In the era of the iPad and Kindle, good old-fashioned paper still holds its own. Each year, the world consumes more than 300 million tonnes of it, and consumption has grown by 400 per cent over the past 40 years. But there are issues to address in managing its use — and re-use. Wasteful use of paper by individuals and the corporate world is one concern, although the newspaper industry, for instance, has over the years managed to bring down the wastage rate. A more important issue relates to the optimal recycling of ‘post-consumer,' or used, paper. The Union government's Department of Industrial Policy and Promotion has taken the right initiative — albeit rather belatedly — by floating a Discussion Paper on the collection and recycling of waste paper as a prelude to formulating a national policy. Such a policy could lay down guidelines and procedures and sensitise citizens and industry-consumers to improve segregation, collection and reuse to evolve a sustainable mechanism to achieve a significant level of recovery.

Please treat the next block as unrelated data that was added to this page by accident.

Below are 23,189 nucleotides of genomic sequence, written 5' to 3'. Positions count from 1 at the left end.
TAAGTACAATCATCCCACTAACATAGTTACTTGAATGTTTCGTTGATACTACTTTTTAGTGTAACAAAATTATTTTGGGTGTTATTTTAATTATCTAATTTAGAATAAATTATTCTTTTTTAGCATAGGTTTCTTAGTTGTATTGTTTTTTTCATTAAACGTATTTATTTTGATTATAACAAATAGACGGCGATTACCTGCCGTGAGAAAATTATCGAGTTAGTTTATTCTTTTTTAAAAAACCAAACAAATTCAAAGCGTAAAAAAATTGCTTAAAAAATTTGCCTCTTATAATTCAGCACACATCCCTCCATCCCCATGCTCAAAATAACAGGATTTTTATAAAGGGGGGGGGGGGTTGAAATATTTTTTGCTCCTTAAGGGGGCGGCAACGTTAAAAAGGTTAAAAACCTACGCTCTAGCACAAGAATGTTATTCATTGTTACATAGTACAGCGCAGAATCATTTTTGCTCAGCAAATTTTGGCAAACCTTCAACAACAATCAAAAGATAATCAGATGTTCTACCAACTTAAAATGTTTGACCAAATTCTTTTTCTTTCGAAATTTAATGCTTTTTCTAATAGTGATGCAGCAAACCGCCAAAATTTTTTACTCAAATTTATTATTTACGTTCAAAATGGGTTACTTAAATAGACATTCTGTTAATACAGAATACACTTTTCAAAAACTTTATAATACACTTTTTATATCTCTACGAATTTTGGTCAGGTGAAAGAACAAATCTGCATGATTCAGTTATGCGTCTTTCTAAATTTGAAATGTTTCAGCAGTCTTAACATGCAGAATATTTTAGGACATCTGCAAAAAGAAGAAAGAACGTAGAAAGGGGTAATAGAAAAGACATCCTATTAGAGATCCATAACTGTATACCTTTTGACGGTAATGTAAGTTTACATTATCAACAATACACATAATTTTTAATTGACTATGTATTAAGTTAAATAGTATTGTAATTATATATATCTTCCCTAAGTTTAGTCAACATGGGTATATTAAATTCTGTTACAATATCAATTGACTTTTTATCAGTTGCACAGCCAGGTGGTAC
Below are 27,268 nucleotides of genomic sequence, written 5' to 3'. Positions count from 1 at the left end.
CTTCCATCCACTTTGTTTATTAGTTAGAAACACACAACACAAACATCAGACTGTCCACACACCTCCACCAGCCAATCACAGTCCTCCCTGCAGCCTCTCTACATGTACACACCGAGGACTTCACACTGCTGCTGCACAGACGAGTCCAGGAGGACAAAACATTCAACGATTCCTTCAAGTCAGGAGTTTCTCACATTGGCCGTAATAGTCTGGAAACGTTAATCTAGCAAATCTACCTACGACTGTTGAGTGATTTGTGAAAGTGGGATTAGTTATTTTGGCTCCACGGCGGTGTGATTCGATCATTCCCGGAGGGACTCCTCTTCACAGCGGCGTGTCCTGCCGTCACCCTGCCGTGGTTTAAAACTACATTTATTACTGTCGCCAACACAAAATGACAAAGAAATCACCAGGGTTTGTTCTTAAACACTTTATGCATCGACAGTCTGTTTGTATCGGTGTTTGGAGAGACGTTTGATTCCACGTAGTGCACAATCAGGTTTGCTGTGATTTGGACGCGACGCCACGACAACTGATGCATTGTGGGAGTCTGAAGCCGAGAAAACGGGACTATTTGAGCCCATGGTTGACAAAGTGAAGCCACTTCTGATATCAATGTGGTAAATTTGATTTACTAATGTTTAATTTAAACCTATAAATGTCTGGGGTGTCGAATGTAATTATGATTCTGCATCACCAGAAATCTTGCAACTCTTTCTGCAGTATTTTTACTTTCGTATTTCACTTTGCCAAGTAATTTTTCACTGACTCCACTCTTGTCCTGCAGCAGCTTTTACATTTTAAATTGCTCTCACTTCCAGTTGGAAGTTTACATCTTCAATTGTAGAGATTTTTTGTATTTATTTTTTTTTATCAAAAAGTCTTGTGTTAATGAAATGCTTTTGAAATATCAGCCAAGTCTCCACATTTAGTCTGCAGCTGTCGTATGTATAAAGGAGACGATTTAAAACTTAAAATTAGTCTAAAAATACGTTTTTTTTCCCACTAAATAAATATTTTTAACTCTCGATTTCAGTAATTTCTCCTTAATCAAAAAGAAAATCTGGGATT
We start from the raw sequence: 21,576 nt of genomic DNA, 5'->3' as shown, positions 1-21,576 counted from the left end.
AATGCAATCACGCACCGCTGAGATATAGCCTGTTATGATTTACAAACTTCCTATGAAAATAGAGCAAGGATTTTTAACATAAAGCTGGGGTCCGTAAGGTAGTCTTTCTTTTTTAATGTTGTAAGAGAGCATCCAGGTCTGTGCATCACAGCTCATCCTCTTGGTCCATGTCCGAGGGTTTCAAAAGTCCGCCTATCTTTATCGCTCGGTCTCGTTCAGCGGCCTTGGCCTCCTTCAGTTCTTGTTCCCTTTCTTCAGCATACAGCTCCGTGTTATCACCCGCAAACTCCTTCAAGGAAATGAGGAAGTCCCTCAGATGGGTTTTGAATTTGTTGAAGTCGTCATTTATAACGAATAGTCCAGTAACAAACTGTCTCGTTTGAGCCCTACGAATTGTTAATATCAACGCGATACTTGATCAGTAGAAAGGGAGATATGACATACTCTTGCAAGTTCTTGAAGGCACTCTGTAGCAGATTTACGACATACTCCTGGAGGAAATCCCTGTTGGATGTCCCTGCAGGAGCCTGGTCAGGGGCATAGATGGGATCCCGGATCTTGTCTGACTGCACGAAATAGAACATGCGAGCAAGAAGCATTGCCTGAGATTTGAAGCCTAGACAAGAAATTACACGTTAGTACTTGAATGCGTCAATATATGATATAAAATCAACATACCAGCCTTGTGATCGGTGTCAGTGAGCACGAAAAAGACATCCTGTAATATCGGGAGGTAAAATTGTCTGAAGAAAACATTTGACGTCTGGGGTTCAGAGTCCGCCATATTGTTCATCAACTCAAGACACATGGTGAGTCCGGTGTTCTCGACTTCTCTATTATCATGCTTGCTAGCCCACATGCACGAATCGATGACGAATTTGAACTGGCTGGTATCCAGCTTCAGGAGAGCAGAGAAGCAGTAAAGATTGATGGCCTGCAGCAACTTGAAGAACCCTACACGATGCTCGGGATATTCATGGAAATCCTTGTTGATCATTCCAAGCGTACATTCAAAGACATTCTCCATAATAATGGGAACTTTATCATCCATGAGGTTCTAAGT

The use of recycled cellulosic fibre for paper-making has been picking up globally. In India, the share of this raw material has risen from 7 per cent in 1970 to 47 per cent in 2011. This has reduced dependence on wood from 84 per cent in 1970 to 31 per cent in 2011. Waste paper imports for this purpose cost India about a billion dollars in 2011; the figure was $5.1 million in 1980. This is because waste paper recovery here is only 27 per cent currently, as opposed to 73 per cent in Germany, for example. In India, the collection of waste paper and other paper products such as corrugated cartons is today an industry in itself, providing income and employment opportunities to a large workforce of semi-skilled and skilled people in the informal sector. But this operation requires a better business model to facilitate an integrated system of collection, source segregation and scientific handling, and a mandated mechanism. Projects launched by the Bangalore and Hyderabad Municipal Corporations to develop waste collection ventures are steps in the right direction. The stakeholders, especially those in the private sector, should support the government's initiative and help shape a policy that would help them, the environment, and the workforce involved by means of institutional mechanisms. Industry and chambers of commerce should evolve voluntary guidelines to contribute to an efficient system of waste paper collection. After all, removing as much paper as possible from the garbage cycle and channelling it through organised methods would not only significantly reduce the environmental load on the eco-system but also lower, even eliminate, the import bill.